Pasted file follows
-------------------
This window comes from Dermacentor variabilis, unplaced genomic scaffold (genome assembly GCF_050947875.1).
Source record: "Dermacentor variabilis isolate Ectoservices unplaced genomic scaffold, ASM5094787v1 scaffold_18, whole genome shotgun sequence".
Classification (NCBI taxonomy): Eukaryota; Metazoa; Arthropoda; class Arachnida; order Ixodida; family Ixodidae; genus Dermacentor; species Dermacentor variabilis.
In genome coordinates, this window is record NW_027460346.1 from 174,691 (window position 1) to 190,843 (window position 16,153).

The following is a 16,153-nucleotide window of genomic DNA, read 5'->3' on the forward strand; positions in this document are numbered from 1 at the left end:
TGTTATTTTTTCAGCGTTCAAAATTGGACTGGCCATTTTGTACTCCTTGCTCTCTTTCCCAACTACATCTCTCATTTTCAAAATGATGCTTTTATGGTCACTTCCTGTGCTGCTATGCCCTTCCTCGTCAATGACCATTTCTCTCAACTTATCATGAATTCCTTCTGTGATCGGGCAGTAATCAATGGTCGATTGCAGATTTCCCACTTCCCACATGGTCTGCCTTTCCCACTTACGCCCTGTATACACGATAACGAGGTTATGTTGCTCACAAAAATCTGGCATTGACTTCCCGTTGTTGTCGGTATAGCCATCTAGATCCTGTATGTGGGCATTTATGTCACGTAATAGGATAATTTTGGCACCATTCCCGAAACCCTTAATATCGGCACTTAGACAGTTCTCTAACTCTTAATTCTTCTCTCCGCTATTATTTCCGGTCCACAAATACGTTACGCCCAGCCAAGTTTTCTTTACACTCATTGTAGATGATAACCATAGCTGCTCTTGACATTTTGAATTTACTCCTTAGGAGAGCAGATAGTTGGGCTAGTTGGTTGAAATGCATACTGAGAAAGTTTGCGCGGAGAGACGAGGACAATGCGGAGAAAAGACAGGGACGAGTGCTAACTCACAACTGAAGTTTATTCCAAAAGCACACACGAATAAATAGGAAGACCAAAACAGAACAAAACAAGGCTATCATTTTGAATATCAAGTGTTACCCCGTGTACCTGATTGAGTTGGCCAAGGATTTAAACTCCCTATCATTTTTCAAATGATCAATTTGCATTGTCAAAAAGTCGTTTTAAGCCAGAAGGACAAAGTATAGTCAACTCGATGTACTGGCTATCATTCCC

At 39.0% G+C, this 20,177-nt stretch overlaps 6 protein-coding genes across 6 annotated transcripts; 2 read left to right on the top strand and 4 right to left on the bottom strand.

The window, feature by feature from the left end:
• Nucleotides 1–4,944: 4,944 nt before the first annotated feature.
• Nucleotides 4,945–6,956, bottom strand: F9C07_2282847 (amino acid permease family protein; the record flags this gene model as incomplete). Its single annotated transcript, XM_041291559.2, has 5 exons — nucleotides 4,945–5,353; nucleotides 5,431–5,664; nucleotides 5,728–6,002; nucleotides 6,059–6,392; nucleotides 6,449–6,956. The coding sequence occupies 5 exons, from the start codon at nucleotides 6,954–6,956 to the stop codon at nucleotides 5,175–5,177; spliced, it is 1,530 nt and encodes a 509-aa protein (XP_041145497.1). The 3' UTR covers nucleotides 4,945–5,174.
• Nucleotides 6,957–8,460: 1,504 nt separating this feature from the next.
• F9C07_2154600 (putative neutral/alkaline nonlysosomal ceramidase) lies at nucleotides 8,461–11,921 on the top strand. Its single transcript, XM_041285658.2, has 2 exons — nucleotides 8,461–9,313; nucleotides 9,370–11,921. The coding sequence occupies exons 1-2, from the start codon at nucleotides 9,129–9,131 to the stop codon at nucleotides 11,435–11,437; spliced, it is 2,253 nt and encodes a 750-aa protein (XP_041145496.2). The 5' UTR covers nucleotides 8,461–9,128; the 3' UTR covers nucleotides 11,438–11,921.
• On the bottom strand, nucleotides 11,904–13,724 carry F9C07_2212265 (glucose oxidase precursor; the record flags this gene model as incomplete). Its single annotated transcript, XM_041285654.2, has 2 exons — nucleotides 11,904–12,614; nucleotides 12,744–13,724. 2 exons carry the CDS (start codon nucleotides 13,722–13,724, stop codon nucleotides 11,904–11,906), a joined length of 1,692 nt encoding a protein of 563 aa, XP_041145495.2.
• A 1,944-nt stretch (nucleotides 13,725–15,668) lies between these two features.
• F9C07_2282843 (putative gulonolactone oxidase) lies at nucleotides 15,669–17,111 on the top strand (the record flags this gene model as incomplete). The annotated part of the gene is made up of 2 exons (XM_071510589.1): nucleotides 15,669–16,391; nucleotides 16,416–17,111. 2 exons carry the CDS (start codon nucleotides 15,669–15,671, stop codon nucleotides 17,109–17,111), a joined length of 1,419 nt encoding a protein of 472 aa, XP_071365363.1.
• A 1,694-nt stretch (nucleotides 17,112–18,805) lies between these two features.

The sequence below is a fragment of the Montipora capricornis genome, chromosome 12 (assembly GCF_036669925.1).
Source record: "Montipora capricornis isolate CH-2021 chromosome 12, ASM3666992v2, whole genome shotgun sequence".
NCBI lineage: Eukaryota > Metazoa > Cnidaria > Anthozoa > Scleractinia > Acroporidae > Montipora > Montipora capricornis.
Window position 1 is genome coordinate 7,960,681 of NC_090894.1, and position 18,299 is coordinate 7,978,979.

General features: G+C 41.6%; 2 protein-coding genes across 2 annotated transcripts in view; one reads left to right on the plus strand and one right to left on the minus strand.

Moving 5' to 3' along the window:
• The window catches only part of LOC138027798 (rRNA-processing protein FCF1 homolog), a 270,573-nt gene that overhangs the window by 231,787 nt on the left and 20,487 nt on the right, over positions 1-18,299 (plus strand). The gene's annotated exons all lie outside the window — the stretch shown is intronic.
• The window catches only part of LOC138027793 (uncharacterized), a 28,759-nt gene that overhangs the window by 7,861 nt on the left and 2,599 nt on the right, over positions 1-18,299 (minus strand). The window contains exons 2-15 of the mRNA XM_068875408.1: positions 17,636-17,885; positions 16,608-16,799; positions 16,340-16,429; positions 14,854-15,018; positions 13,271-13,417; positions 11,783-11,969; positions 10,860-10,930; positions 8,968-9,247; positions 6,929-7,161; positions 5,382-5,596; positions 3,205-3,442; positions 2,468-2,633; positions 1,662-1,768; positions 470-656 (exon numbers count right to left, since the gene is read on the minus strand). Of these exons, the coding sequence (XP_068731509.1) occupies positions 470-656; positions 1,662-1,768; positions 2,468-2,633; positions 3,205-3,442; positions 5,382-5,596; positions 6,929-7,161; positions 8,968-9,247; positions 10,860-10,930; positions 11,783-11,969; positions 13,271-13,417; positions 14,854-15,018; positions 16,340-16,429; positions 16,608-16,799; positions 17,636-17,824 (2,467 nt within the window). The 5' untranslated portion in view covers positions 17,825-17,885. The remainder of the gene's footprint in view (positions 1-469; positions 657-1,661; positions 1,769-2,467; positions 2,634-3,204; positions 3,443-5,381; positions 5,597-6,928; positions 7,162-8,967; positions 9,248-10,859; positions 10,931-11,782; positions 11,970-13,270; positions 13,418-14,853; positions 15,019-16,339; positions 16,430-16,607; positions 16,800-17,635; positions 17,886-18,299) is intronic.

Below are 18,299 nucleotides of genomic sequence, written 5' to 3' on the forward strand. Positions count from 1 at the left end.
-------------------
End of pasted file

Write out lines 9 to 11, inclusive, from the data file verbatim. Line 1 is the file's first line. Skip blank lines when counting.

• Nucleotides 1–4,944: 4,944 nt before the first annotated feature.
• Nucleotides 4,945–6,956, bottom strand: F9C07_2282847 (amino acid permease family protein; the record flags this gene model as incomplete). Its single annotated transcript, XM_041291559.2, has 5 exons — nucleotides 4,945–5,353; nucleotides 5,431–5,664; nucleotides 5,728–6,002; nucleotides 6,059–6,392; nucleotides 6,449–6,956. The coding sequence occupies 5 exons, from the start codon at nucleotides 6,954–6,956 to the stop codon at nucleotides 5,175–5,177; spliced, it is 1,530 nt and encodes a 509-aa protein (XP_041145497.1). The 3' UTR covers nucleotides 4,945–5,174.
• Nucleotides 6,957–8,460: 1,504 nt separating this feature from the next.